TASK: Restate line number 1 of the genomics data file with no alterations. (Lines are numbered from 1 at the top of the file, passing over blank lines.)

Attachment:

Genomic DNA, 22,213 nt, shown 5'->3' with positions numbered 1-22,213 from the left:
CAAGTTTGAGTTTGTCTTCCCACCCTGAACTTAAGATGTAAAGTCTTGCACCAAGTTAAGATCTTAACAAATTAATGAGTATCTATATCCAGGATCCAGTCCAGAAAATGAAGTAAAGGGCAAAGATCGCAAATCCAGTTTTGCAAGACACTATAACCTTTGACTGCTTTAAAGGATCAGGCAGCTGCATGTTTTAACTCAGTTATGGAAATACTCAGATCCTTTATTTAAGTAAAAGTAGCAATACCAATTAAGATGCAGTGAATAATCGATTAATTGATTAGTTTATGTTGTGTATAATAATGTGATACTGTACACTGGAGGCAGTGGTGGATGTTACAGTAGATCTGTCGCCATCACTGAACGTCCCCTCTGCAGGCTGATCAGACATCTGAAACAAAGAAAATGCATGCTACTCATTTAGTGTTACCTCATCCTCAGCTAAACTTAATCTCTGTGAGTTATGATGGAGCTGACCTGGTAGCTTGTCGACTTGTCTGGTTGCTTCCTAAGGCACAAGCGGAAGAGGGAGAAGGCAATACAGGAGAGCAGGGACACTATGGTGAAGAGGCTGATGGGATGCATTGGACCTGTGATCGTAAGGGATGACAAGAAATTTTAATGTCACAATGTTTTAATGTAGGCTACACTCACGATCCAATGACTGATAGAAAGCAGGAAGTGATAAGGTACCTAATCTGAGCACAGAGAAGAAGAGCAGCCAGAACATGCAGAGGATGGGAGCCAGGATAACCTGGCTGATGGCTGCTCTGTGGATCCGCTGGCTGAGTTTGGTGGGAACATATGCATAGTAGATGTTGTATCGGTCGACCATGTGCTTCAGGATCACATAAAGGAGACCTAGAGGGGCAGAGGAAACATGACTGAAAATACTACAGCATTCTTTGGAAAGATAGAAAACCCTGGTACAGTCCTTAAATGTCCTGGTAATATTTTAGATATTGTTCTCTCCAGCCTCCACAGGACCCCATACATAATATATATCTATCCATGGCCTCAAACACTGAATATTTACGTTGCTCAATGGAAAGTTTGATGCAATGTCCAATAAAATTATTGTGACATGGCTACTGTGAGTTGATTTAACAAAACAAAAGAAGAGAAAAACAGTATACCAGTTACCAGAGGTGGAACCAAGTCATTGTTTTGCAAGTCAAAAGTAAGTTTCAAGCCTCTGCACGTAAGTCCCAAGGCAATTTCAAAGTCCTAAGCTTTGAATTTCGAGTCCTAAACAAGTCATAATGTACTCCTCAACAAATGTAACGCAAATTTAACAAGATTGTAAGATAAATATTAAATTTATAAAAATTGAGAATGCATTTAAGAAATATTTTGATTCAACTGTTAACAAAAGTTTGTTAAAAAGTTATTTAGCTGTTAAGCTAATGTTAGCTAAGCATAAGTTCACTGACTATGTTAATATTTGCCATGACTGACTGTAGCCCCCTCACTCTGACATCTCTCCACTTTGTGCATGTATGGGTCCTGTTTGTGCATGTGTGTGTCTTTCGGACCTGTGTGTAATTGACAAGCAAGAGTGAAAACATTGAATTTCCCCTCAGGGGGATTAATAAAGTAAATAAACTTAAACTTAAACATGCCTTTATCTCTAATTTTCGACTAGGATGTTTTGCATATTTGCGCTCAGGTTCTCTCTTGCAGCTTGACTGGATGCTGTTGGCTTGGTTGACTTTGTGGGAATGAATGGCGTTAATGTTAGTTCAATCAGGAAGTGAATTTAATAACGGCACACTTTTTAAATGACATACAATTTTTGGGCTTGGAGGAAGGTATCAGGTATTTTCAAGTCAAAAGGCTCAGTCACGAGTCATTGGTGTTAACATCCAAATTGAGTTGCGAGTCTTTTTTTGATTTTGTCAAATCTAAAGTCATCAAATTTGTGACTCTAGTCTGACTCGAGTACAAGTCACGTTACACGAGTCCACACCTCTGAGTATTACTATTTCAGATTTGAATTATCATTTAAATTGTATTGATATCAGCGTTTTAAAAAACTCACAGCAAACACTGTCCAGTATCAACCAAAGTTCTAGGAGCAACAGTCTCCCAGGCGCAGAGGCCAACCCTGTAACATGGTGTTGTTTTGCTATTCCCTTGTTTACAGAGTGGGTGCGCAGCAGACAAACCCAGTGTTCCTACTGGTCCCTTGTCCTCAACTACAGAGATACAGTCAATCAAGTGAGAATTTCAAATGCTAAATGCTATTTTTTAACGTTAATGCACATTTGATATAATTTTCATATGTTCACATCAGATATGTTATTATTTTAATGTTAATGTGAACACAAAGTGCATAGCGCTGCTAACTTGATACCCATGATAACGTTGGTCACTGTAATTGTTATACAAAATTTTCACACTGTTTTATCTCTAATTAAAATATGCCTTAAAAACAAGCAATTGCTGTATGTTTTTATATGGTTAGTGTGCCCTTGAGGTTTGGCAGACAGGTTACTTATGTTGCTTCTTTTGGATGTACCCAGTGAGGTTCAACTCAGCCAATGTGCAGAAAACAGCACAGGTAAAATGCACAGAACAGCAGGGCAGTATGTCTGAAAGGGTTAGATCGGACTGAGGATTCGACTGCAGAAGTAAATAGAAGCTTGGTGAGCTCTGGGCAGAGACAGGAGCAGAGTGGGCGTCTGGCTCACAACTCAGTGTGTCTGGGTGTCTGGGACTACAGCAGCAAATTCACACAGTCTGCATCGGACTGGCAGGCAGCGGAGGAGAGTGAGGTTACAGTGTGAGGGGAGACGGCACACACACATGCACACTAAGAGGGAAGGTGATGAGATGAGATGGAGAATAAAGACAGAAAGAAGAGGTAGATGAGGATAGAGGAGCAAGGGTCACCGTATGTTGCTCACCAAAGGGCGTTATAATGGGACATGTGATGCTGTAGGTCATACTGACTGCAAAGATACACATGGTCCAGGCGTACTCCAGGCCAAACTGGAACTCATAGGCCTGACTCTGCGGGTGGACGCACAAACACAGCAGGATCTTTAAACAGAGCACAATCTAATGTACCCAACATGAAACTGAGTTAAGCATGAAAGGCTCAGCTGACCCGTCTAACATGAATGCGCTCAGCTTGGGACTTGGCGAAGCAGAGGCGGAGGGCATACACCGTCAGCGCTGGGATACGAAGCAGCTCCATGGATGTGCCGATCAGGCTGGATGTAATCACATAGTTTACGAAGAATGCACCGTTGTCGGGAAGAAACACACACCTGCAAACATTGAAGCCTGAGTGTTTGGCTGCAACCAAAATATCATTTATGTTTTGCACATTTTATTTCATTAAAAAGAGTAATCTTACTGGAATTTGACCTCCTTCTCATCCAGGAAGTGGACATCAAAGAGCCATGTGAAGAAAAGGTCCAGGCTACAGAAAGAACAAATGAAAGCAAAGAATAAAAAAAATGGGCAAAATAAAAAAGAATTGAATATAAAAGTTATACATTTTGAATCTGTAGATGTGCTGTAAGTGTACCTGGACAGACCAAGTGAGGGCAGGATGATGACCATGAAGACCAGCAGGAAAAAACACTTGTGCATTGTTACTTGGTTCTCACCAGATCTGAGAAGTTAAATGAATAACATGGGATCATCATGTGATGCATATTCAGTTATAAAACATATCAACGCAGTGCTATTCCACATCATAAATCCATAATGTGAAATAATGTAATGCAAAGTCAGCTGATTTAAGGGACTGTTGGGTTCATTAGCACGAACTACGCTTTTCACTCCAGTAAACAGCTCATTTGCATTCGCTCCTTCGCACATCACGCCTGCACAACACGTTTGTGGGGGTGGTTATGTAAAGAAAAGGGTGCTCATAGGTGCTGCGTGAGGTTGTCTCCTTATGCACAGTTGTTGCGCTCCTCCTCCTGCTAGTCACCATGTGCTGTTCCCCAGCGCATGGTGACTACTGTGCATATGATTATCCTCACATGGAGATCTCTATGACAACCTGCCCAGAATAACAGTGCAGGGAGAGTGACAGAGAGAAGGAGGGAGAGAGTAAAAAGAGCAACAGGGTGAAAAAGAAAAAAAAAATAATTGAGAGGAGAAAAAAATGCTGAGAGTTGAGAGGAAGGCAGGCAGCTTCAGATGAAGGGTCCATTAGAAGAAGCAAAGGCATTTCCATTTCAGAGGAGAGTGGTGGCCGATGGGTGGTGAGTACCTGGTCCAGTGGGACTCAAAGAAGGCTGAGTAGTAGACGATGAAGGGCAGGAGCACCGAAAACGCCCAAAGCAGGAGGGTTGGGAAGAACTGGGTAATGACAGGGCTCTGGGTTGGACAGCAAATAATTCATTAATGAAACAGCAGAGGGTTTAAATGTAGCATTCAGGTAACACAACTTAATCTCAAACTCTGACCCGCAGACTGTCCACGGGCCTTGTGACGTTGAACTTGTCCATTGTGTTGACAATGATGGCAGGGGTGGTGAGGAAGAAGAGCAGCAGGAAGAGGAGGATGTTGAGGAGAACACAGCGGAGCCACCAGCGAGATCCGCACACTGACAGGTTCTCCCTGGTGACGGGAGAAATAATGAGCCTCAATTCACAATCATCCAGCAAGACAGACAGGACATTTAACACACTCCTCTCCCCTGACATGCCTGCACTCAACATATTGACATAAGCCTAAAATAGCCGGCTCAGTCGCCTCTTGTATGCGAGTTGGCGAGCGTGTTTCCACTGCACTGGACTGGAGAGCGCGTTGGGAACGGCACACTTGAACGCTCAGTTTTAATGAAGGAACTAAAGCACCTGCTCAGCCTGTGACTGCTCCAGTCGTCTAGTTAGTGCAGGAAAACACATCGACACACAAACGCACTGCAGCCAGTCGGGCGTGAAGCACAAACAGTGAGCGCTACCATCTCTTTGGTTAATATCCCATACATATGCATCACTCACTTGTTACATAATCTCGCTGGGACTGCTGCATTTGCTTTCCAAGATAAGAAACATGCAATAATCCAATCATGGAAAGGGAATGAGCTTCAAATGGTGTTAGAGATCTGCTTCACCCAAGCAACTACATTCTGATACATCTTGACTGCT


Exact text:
Genomic DNA, 22,213 nt, shown 5'->3' with positions numbered 1-22,213 from the left: